Artemis programme: Thales outline mission to land on the moon
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Bringing NASA’s Artemis I mission to a close, the crew module of the Orion spacecraft is set to make a triumphant return to Earth this weekend after more than 25 days in space. After evaluating weather forecasts, the space agency has selected a splashdown site near Guadalupe Island, in the Pacific Ocean, south of the primary landing area. The successful return of the Orion capsule, which was launched uncrewed yet bearing three radiation-measuring “phantoms”, will pave the way for a crewed test flight in early 2024 — and subsequently humanity’s triumphant return to the Moon after more than 50 years.
Artemis I mission manager said: “At present, we are on track to have a fully successful mission, with some bonus objectives that we’ve achieved along the way.
“On entry day, we will realise our priority one objective, which is to demonstrate the vehicle at lunar re-entry conditions, as well as our priority three objective, which is to retrieve the spacecraft.”
Last night saw mission flight controllers conduct a final survey of Orion’s crew and service modules using cameras located on the end of each of the spacecraft’s four solar arrays.
The focus of their examination was the capsule’s back shell — made up of a whopping 1,300 individual thermal protection system tiles — that insulates Orion from the cold of space and will protect it from the extreme heat of atmospheric re-entry. Engineers reported no concerns after reviewing the camera imagery.
A NASA spokesperson said: “Just before re-entry, the crew module and service module will separate and only the crew module will return to Earth while the service module burns up in Earth’s atmosphere upon re-entry over the Pacific Ocean.
“The Artemis I trajectory is designed to ensure any remaining parts do not pose a hazard to land, people, or shipping lanes.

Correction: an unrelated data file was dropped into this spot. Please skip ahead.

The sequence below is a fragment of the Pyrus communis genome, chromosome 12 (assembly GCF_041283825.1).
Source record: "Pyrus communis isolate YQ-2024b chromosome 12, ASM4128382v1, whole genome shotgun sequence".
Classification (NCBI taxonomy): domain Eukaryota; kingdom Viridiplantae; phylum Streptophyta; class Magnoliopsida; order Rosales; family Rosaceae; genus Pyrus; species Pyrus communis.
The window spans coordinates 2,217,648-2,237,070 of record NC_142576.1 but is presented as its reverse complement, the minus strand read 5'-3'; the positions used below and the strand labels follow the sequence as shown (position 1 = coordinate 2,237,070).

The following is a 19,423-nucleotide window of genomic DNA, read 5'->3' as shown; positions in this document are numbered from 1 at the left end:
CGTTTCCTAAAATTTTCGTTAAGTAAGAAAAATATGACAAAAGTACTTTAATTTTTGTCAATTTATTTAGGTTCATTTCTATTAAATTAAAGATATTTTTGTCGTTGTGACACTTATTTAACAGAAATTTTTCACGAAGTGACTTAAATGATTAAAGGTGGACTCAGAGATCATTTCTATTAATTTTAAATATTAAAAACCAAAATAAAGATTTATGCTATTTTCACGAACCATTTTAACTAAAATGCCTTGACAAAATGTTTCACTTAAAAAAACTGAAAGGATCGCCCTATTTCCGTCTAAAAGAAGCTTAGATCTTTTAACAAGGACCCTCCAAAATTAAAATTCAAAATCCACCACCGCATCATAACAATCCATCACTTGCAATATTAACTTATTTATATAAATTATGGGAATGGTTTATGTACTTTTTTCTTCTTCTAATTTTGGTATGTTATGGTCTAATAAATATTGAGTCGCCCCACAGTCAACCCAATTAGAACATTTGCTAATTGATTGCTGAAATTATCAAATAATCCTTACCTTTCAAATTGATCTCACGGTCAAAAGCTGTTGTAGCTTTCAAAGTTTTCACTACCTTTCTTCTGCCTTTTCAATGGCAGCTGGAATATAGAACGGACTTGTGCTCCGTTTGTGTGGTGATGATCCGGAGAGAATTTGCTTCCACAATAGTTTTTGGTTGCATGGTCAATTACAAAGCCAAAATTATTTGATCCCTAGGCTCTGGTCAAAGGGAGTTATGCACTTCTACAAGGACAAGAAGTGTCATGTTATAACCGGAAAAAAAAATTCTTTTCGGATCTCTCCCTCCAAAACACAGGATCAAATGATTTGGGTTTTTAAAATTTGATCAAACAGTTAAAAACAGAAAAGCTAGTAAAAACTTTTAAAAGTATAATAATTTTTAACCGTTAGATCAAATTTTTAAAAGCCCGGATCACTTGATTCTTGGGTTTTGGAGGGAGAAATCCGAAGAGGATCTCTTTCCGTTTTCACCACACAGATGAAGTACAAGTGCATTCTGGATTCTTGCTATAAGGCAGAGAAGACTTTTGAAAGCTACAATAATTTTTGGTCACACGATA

“After separating from the service module, the crew module will prepare to perform a skip entry technique that enables the spacecraft to accurately and consistently splash down at the selected landing site.
“Orion will dip into the upper part of Earth’s atmosphere and use that atmosphere, along with the lift of the capsule, to skip back out of the atmosphere, then re-enter for final descent under parachutes and splash down.
“This technique will allow a safe re-entry for future Artemis missions regardless of when and where they return from the Moon.”
As of yesterday evening, the Orion spacecraft had left the lunar sphere of gravitational influence and was cruising back towards Earth at a speed of 1.415 miles per hour.
On initial entry into the Earth’s atmosphere, the crew module will be decelerated to 325 miles per hour. Subsequent parachute deployment will bring the craft to a safe splashdown velocity over the course of around ten minutes.
The first chutes to be released — at an altitude of around give miles — are three small ones used to pull the forward bay covers away.
Following this, two so-called drogue parachutes will both stabilise the crew module and slow it down to a speed of 130 miles per hour, ready for the deployment of the main parachutes.
These — which are made of nylon broadcloth and are each 116 feet in diameter — will decelerate the Orion capsule down to a splashdown speed of just 20 miles per hour.
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In total, a NASA spokesperson explained, “The parachute system includes 11 parachutes made of 36.000 square feet of canopy material.
“The canopy is attached to the top of the spacecraft with more than 13 miles of Kevlar lines that are deployed in series using cannon-like mortars and pyrotechnic thrusters and bolt cutters.”
NASA is providing livestreamed coverage of the Orion capsule’s return to Earth, beginning at 11.00am EST (4.00pm GMT) on Sunday December 11.
The stream can be watched on either the NASA Live website, or via NASA’s YouTube channel. The space agency’s coverage of the launch can also be watched via the NASA app, which is available for both iOS and Android devices.
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